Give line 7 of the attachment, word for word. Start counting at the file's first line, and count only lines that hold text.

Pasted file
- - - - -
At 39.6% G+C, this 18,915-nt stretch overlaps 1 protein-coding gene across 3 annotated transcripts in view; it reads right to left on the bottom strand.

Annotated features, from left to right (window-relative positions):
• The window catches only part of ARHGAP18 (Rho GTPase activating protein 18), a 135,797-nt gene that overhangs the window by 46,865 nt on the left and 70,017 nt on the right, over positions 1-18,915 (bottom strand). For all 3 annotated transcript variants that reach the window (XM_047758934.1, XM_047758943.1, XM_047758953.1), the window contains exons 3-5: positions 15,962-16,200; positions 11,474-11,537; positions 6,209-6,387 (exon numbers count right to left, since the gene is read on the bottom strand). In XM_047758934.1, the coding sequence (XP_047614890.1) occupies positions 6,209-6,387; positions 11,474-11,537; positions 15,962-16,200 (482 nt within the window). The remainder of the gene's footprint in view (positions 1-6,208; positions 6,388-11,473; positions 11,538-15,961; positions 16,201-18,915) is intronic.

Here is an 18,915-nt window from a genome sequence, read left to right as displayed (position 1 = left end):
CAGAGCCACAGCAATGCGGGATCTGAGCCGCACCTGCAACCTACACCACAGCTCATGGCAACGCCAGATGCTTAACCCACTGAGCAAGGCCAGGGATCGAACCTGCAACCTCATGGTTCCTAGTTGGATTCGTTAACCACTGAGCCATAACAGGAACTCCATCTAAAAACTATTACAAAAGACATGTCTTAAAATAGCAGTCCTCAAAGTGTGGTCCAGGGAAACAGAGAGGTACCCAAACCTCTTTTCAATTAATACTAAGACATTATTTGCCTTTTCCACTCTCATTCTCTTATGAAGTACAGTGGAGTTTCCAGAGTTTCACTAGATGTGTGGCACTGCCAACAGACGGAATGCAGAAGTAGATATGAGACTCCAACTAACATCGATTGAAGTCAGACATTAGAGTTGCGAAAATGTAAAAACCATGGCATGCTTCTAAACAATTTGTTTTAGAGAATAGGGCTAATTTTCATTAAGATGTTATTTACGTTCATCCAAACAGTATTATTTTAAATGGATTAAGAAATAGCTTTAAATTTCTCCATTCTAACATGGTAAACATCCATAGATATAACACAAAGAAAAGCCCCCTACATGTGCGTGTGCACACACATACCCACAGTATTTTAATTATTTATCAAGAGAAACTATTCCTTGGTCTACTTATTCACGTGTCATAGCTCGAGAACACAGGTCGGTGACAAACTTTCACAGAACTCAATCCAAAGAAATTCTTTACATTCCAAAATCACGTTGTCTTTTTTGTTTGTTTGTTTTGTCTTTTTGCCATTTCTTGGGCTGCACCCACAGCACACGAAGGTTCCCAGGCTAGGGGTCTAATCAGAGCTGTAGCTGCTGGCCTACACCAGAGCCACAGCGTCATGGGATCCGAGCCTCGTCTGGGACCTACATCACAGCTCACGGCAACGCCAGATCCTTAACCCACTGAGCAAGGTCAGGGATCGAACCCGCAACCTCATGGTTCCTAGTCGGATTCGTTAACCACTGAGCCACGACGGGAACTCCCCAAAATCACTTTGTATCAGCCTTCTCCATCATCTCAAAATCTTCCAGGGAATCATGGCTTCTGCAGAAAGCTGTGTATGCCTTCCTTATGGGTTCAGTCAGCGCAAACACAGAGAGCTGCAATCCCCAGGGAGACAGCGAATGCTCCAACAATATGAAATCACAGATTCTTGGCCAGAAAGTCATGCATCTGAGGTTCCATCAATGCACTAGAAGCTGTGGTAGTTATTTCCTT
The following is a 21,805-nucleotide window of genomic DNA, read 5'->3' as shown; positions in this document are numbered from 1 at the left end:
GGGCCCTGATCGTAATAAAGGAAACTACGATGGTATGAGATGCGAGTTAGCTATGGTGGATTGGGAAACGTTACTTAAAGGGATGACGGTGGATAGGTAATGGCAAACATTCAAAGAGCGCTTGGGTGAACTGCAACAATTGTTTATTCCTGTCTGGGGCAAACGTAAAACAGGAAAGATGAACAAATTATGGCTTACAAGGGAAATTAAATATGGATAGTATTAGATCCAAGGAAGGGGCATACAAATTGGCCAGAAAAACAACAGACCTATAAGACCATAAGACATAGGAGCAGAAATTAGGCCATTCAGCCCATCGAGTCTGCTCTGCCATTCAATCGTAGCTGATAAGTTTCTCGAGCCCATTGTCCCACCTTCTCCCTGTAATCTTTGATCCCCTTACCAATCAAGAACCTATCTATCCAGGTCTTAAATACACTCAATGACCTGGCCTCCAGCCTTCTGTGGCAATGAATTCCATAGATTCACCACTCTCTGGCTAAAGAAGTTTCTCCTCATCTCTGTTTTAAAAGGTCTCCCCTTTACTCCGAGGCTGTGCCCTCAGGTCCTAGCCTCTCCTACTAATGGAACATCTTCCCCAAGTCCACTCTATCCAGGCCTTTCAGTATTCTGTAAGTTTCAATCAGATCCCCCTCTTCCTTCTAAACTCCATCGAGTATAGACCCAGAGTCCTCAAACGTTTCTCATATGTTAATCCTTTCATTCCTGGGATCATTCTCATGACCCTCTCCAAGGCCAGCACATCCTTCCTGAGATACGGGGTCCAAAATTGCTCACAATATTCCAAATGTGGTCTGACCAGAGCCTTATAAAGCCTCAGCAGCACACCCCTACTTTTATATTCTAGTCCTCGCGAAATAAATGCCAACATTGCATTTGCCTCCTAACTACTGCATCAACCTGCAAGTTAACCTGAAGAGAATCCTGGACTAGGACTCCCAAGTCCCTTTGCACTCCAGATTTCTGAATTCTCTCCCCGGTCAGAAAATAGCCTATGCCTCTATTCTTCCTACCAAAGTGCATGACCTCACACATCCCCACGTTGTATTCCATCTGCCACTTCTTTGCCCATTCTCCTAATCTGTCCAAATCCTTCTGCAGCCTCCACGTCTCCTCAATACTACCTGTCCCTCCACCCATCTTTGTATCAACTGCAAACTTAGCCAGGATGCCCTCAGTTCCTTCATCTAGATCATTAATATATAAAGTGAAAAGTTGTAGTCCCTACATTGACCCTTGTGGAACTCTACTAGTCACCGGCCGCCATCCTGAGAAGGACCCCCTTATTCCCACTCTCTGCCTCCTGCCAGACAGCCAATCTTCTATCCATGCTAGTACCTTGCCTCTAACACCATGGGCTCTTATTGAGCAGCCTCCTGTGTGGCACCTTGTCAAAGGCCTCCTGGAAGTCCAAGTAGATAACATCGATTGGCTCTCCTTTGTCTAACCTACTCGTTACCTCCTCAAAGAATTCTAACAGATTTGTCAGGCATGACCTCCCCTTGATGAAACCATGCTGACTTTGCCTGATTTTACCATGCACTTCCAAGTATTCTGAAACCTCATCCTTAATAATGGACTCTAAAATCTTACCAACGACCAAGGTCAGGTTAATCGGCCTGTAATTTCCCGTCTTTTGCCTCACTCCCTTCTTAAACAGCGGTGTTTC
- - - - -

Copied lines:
GGGCCCTGATCGTAATAAAGGAAACTACGATGGTATGAGATGCGAGTTAGCTATGGTGGATTGGGAAACGTTACTTAAAGGGATGACGGTGGATAGGTAATGGCAAACATTCAAAGAGCGCTTGGGTGAACTGCAACAATTGTTTATTCCTGTCTGGGGCAAACGTAAAACAGGAAAGATGAACAAATTATGGCTTACAAGGGAAATTAAATATGGATAGTATTAGATCCAAGGAAGGGGCATACAAATTGGCCAGAAAAACAACAGACCTATAAGACCATAAGACATAGGAGCAGAAATTAGGCCATTCAGCCCATCGAGTCTGCTCTGCCATTCAATCGTAGCTGATAAGTTTCTCGAGCCCATTGTCCCACCTTCTCCCTGTAATCTTTGATCCCCTTACCAATCAAGAACCTATCTATCCAGGTCTTAAATACACTCAATGACCTGGCCTCCAGCCTTCTGTGGCAATGAATTCCATAGATTCACCACTCTCTGGCTAAAGAAGTTTCTCCTCATCTCTGTTTTAAAAGGTCTCCCCTTTACTCCGAGGCTGTGCCCTCAGGTCCTAGCCTCTCCTACTAATGGAACATCTTCCCCAAGTCCACTCTATCCAGGCCTTTCAGTATTCTGTAAGTTTCAATCAGATCCCCCTCTTCCTTCTAAACTCCATCGAGTATAGACCCAGAGTCCTCAAACGTTTCTCATATGTTAATCCTTTCATTCCTGGGATCATTCTCATGACCCTCTCCAAGGCCAGCACATCCTTCCTGAGATACGGGGTCCAAAATTGCTCACAATATTCCAAATGTGGTCTGACCAGAGCCTTATAAAGCCTCAGCAGCACACCCCTACTTTTATATTCTAGTCCTCGCGAAATAAATGCCAACATTGCATTTGCCTCCTAACTACTGCATCAACCTGCAAGTTAACCTGAAGAGAATCCTGGACTAGGACTCCCAAGTCCCTTTGCACTCCAGATTTCTGAATTCTCTCCCCGGTCAGAAAATAGCCTATGCCTCTATTCTTCCTACCAAAGTGCATGACCTCACACATCCCCACGTTGTATTCCATCTGCCACTTCTTTGCCCATTCTCCTAATCTGTCCAAATCCTTCTGCAGCCTCCACGTCTCCTCAATACTACCTGTCCCTCCACCCATCTTTGTATCAACTGCAAACTTAGCCAGGATGCCCTCAGTTCCTTCATCTAGATCATTAATATATAAAGTGAAAAGTTGTAGTCCCTACATTGACCCTTGTGGAACTCTACTAGTCACCGGCCGCCATCCTGAGAAGGACCCCCTTATTCCCACTCTCTGCCTCCTGCCAGACAGCCAATCTTCTATCCATGCTAGTACCTTGCCTCTAACACCATGGGCTCTTATTGAGCAGCCTCCTGTGTGGCACCTTGTCAAAGGCCTCCTGGAAGTCCAAGTAGATAACATCGATTGGCTCTCCTTTGTCTAACCTACTCGTTACCTCCTCAAAGAATTCTAACAGATTTGTCAGGCATGACCTCCCCTTGATGAAACCATGCTGACTTTGCCTGATTTTACCATGCACTTCCAAGTATTCTGAAACCTCATCCTTAATAATGGACTCTAAAATCTTACCAACGACCAAGGTCAGGTTAATCGGCCTGTAATTTCCCGTCTTTTGCCTCACTCCCTTCTTAAACAGCGGTGTTTC